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3 Ways to Be a Good Candidate for MBA Scholarships

“Can I have a raise?”

Ever have that awkward discussion? Talk about big-time risk! Sure, your boss can only say ‘no,’ but it’s what’s behind the no that should worry you. Does it mean that you’re not valued? Is your job at risk? By raising the question, are you now deemed a flight risk?

Asking for a scholarship after being accepted is a similar scenario. I mean, you just landed a spot – likely at a dream school. This is the time to celebrate! Do you really want to sour the moment by starting a negotiation? Will it jeopardize your acceptance? If you don’t merit a scholarship, does the school really want you – or should you keep your options open?

According to the New America Foundation, the average MBA debt was roughly $42,000 in 2014. And that’s nothing compared to the $140,616 that law grads are shelling out. But every penny counts, especially when you factor in cost of living. So why not give a scholarship a shot?

The problem? When it comes to MBA scholarships, the process can rather “opaque” according to a recent U.S. News & World Report column. So where can students go for assistance?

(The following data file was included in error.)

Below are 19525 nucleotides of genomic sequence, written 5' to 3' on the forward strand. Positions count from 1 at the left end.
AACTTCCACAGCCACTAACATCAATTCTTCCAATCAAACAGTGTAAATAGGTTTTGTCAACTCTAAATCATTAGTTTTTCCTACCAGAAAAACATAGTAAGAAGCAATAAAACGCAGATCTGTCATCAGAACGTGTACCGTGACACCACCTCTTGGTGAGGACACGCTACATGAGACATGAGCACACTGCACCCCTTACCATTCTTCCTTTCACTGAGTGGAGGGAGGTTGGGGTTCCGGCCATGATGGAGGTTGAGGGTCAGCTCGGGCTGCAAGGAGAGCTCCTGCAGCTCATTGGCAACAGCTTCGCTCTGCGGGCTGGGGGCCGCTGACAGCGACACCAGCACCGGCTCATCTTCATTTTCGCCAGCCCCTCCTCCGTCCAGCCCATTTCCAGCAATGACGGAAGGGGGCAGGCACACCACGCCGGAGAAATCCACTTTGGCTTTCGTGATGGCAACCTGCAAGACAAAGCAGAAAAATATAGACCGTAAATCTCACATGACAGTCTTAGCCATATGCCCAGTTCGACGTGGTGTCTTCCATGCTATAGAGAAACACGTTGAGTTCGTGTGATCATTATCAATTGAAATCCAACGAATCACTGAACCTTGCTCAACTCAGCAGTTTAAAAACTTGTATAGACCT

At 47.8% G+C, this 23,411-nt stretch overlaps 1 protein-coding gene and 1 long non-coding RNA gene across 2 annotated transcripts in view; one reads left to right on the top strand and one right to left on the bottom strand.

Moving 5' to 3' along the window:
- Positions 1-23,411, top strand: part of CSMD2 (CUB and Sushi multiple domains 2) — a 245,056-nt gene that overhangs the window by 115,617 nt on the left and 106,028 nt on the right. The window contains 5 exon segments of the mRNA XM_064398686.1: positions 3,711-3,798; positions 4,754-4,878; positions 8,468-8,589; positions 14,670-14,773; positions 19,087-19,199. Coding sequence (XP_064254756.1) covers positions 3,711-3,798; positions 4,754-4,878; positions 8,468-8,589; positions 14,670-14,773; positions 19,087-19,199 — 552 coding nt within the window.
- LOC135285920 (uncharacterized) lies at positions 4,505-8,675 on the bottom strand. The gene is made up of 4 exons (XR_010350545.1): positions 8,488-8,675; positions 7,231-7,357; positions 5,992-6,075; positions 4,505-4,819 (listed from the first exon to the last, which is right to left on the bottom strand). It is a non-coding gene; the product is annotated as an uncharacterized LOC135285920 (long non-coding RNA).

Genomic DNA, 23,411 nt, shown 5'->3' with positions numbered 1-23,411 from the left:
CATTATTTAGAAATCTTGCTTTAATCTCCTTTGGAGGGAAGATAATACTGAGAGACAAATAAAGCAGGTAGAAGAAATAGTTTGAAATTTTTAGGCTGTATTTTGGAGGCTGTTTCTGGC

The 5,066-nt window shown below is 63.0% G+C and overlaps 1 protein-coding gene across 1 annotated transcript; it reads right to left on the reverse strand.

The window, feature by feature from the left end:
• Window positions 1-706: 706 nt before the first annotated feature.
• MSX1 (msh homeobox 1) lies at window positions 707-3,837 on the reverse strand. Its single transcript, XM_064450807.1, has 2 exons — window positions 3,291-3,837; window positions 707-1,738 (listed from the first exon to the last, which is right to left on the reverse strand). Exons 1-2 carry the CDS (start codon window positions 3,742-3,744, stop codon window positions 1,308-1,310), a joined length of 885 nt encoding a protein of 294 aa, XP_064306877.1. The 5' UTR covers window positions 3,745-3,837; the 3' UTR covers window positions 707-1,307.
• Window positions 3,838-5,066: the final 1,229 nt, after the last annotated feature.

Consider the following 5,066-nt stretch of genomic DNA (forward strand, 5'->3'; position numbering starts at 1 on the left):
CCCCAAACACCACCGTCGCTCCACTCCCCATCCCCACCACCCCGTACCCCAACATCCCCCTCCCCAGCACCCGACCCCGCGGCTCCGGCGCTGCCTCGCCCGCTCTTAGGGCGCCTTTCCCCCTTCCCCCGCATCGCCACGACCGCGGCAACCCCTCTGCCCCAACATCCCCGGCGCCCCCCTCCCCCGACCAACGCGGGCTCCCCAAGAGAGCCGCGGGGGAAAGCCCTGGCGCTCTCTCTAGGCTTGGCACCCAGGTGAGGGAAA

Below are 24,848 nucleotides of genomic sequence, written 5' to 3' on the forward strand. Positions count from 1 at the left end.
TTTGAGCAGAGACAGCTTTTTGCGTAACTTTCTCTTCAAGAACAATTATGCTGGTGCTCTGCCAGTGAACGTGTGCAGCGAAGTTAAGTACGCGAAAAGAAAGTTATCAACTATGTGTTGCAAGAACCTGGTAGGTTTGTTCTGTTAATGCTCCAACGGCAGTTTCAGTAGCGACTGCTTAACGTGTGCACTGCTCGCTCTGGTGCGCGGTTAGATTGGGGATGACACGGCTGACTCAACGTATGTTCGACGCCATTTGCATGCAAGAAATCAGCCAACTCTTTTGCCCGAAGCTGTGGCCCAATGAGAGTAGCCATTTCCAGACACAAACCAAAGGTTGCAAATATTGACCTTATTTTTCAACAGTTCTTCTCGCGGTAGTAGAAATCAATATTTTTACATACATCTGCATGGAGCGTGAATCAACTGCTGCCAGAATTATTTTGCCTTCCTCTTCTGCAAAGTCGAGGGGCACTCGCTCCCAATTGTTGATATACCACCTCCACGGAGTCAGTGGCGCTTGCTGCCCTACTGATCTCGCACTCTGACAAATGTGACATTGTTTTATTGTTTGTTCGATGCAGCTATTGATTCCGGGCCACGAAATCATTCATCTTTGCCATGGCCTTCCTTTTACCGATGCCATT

First, U.S. News counsels enrollees to look for scholarships outside the schools, particularly to cover costs beyond tuition and fees. In particular, students can turn to organizations related to gender, ethnicity or sexual orientation. For example, students can pursue merit aid through organizations like the National Black MBA Association, the United States Hispanic Chamber of Commerce, Reaching Out MBA, or the National Society of Hispanic MBAs. The renowned Forte Foundation also offers fellowships to women, while The Consortium of Graduate Study in Management provides scholarship and support to students at member schools.

Second, students can negotiate, particularly if they have offers from multiple schools. However, Linda Abraham, who runs the admissions consultancy firm Accepted, offers a few words of warning: “No arrogance. No entitlement. Humility is required.”

Finally, students should consider that the scholarship process truly begins before they’re even accepted. For many schools, the scholarship dollars are divvyed out based on the caliber of the candidate and application. In other words, factors like GMAT scores and work experience will be considered for scholarships according to Sherry Wallace, who oversees MBA admissions at the University of North Carolina’s Kenan-Flagler Business School.

“The same criteria that the admissions committee is using to select which applicants will be admitted are the criteria that the fellowship selection team is using to determine to whom fellowships will be offered.”


Source: U.S. News & World Report

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